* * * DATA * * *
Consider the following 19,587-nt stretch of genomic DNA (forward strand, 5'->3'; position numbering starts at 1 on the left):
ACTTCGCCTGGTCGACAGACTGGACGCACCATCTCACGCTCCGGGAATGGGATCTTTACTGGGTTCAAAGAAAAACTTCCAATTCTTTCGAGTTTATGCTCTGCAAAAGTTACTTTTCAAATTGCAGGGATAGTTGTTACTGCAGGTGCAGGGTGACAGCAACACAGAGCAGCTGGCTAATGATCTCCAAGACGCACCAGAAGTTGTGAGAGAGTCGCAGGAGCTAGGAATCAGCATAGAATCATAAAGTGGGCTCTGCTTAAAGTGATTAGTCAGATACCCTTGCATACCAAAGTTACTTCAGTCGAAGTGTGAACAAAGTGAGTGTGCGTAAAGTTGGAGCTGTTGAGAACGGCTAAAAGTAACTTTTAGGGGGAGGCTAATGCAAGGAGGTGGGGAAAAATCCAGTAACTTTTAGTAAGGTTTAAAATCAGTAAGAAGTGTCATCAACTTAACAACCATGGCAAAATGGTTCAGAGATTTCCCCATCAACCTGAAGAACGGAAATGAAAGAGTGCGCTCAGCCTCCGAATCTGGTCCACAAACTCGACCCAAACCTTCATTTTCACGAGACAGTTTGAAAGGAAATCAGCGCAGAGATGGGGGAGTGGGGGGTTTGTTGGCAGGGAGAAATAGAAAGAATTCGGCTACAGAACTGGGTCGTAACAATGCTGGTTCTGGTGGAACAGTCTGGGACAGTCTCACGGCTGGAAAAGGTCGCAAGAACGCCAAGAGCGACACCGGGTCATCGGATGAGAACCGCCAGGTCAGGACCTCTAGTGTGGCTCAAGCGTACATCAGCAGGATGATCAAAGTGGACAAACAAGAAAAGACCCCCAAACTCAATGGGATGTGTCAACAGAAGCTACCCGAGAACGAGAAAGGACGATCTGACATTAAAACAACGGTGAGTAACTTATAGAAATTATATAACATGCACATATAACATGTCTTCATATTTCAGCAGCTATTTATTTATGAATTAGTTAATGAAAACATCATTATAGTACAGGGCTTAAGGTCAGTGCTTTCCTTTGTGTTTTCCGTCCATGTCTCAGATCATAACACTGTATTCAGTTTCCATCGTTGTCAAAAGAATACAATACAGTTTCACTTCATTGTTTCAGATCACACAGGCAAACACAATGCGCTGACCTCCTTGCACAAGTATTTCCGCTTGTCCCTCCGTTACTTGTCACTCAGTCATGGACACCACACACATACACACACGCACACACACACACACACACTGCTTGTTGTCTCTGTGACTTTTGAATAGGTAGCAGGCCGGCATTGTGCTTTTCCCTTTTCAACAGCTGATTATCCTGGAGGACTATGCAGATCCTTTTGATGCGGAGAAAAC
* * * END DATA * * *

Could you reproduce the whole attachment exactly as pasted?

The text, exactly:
Consider the following 19,587-nt stretch of genomic DNA (forward strand, 5'->3'; position numbering starts at 1 on the left):
ACTTCGCCTGGTCGACAGACTGGACGCACCATCTCACGCTCCGGGAATGGGATCTTTACTGGGTTCAAAGAAAAACTTCCAATTCTTTCGAGTTTATGCTCTGCAAAAGTTACTTTTCAAATTGCAGGGATAGTTGTTACTGCAGGTGCAGGGTGACAGCAACACAGAGCAGCTGGCTAATGATCTCCAAGACGCACCAGAAGTTGTGAGAGAGTCGCAGGAGCTAGGAATCAGCATAGAATCATAAAGTGGGCTCTGCTTAAAGTGATTAGTCAGATACCCTTGCATACCAAAGTTACTTCAGTCGAAGTGTGAACAAAGTGAGTGTGCGTAAAGTTGGAGCTGTTGAGAACGGCTAAAAGTAACTTTTAGGGGGAGGCTAATGCAAGGAGGTGGGGAAAAATCCAGTAACTTTTAGTAAGGTTTAAAATCAGTAAGAAGTGTCATCAACTTAACAACCATGGCAAAATGGTTCAGAGATTTCCCCATCAACCTGAAGAACGGAAATGAAAGAGTGCGCTCAGCCTCCGAATCTGGTCCACAAACTCGACCCAAACCTTCATTTTCACGAGACAGTTTGAAAGGAAATCAGCGCAGAGATGGGGGAGTGGGGGGTTTGTTGGCAGGGAGAAATAGAAAGAATTCGGCTACAGAACTGGGTCGTAACAATGCTGGTTCTGGTGGAACAGTCTGGGACAGTCTCACGGCTGGAAAAGGTCGCAAGAACGCCAAGAGCGACACCGGGTCATCGGATGAGAACCGCCAGGTCAGGACCTCTAGTGTGGCTCAAGCGTACATCAGCAGGATGATCAAAGTGGACAAACAAGAAAAGACCCCCAAACTCAATGGGATGTGTCAACAGAAGCTACCCGAGAACGAGAAAGGACGATCTGACATTAAAACAACGGTGAGTAACTTATAGAAATTATATAACATGCACATATAACATGTCTTCATATTTCAGCAGCTATTTATTTATGAATTAGTTAATGAAAACATCATTATAGTACAGGGCTTAAGGTCAGTGCTTTCCTTTGTGTTTTCCGTCCATGTCTCAGATCATAACACTGTATTCAGTTTCCATCGTTGTCAAAAGAATACAATACAGTTTCACTTCATTGTTTCAGATCACACAGGCAAACACAATGCGCTGACCTCCTTGCACAAGTATTTCCGCTTGTCCCTCCGTTACTTGTCACTCAGTCATGGACACCACACACATACACACACGCACACACACACACACACACTGCTTGTTGTCTCTGTGACTTTTGAATAGGTAGCAGGCCGGCATTGTGCTTTTCCCTTTTCAACAGCTGATTATCCTGGAGGACTATGCAGATCCTTTTGATGCGGAGAAAAC